Rhett Wickham: It's Baaack!
Page 1 of 3
The tide has fully turned and an authentic vision is well in place at Disney once again. Reports are that John Lasseter’s approach to developing, motivating and supporting his creative colleagues – from the top down – has everyone so excited and so committed that the atmosphere is once again jubilant under the Sorcerer’s Hat. Not only is the age old pixels vs pencils battle blown over entirely, the morale is high and staffers once again think of themselves as part of a creative family working in tandem to imagine entertainment and magic that has been the hallmark of the Disney name for nearly 100 years. For anyone who ever thought that Disney’s acquisition of Pixar was going to turn the Mouse House into a poorer southern California cousin to the Emeryville digital giant, well…think again.
Disney officials have now confirmed to me that Lasseter, after reviewing projects currently in development at Feature Animation, singled out at least two works now brewing that could be appropriate for being produced in traditional hand-drawn animation. This wasn’t some strategic move spurred by the synergy or net-present value of anything, but a solid artistic choice made with calm and intelligence and good old common sense. In a town where sense is neither common nor actually sensible, I vote for everyone drinking the same water as John Lasseter.
The report is that Lasseter first offered director Glen Keane the opportunity to re-tool Rapunzel for production as a traditional hand-drawn feature, if he so desired (pay attention to this unusually supportive and respectful offer of “a choice�?), but Keane, who had done so much work in advancing and adapting current CG technology to get the look he wanted for his fractured fairy tale, felt committed to its production in CG. That was fine with Lasseter. Next up was Lasseter’s offer to directing and writing team Ron Clements and John Musker, currently at work penning the screenplay for The Frog Princess. Described as a decidedly “American fairy tale�?, the project is currently in the very earliest stages of development, and not yet green-lit for production, per se. Nevertheless, Lasseter was confident enough to have made mention of the project at a division wide meeting held on one of the studio’s sound stages recently, and it is confirmed that the Ron and John project was given the option of being produced in either hand drawn or CG. With a script expected from the Ron and John (and only Ron and John) sometime in the late fall of 2006, and with no artistic staff yet in place for even visual development or storyboarding, its nonetheless official - Musker and Clements have elected to produce their project in the traditional hand-drawn approach, and Lasseter is 100% behind that choice!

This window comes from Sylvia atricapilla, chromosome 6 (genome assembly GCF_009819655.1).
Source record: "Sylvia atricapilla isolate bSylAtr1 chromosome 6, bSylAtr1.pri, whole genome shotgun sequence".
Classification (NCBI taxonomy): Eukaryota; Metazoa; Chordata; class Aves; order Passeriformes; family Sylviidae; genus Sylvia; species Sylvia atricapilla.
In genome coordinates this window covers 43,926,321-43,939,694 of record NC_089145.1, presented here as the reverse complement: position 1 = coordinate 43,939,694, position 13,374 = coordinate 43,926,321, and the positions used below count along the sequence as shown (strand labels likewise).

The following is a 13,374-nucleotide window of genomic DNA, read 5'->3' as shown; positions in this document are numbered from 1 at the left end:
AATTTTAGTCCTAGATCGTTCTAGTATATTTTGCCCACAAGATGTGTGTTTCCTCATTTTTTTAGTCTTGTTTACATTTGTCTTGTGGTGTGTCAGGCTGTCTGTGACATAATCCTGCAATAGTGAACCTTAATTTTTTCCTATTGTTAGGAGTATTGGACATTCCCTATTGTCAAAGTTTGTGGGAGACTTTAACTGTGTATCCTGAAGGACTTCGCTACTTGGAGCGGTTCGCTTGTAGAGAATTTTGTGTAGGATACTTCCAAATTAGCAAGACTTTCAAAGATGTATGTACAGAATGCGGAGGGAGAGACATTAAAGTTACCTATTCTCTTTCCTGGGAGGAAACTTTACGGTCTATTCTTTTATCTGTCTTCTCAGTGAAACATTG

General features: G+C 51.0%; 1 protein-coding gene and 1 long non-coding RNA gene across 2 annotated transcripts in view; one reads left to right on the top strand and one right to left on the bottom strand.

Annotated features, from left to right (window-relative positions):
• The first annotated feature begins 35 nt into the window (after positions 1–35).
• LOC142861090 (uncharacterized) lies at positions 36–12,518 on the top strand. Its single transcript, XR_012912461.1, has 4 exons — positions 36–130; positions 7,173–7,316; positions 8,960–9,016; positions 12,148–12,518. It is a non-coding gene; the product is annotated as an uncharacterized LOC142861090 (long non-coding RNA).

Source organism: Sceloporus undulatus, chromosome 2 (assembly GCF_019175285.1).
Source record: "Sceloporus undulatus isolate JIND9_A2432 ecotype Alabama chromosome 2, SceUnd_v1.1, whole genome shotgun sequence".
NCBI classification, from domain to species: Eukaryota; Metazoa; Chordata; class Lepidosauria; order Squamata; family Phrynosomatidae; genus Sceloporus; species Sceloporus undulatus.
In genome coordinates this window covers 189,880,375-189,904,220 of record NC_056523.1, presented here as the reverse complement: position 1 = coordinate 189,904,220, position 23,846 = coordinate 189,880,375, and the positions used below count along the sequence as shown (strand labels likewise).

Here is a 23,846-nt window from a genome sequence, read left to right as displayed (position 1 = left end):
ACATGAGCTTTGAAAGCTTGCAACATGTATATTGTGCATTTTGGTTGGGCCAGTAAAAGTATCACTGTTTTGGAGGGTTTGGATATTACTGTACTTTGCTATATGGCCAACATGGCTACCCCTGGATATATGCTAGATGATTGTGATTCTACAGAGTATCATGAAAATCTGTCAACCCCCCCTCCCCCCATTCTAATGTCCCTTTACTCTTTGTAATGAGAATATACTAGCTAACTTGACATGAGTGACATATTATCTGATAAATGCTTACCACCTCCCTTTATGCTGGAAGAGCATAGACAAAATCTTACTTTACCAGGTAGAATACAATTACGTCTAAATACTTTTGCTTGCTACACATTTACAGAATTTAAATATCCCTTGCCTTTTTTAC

Imagine this, a studio creative chief who not only has brought back into the fold the creative team that single handedly revived the art of great storytelling with The Little Mermaid, but gave them free reign to craft the story on their own without bringing in a screenwriter from outside, and then offered them a choice, repeat – a choice of what look they thought was best for their film. At this stage John Lasseter could all but insist on a revival of Snow White in live action starring Demi Moore and he’d still go down in recent history as the greatest visionary leader feature animation has had since Walt!
There are a number of considerations yet to be explored, including the fact that old CAPS system is already outdated – as some off the shelf software currently offer advantages for inking and painting that outshine the old CAPS system – but technological advances to support the production process are hardly new territory for the likes of Lasseter and Ed Catmull. Needless to say, Musker and Clements have a tall order ahead of them assembling a team of animators, considering that the best of them were scattered like the orphans of London during the blitz when Disney “downsized�? and put all their eggs in one basket at the turn of the millennium. While nobody should be sending in their portfolios and reels yet, it’s hard to imagine anyone who wouldn’t want to beat a path straight for Disney’s door when the time comes for pencil to meet paper on The Frog Princess. One obviously absent Ron and John favorite player will doubtless be otherwise occupied, as Glen Keane will still be at the helm of his own project. Don’t discount how Rapunzel could shake up the way we think of CG films as well. It’s highly unlikely that John Lasseter is going to let this Fragonard inspired project falter en route to theatres.